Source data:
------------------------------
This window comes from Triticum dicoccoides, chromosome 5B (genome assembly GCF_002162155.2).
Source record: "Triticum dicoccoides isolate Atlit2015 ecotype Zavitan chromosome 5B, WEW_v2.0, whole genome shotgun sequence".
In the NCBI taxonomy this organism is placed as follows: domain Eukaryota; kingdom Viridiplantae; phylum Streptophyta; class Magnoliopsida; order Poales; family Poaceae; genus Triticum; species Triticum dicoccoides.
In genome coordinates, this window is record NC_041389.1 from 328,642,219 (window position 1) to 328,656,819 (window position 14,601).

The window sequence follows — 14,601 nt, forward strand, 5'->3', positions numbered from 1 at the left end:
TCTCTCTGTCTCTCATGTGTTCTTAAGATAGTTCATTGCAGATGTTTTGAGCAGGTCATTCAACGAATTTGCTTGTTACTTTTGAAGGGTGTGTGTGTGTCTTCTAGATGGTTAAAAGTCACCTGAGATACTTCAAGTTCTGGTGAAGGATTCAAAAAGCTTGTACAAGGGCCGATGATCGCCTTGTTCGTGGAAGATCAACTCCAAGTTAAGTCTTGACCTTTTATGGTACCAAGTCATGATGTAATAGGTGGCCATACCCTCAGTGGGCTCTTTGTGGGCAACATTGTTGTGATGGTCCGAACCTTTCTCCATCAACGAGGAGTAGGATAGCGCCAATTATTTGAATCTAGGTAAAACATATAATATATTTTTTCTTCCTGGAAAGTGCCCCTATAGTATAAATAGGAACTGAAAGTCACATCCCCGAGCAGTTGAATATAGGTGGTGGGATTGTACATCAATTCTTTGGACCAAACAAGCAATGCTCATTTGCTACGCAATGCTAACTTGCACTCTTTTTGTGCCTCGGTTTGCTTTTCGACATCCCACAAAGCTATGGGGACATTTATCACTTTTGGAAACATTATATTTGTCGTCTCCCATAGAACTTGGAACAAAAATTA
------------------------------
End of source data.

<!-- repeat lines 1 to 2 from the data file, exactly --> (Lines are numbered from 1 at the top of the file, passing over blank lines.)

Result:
This window comes from Triticum dicoccoides, chromosome 5B (genome assembly GCF_002162155.2).
Source record: "Triticum dicoccoides isolate Atlit2015 ecotype Zavitan chromosome 5B, WEW_v2.0, whole genome shotgun sequence".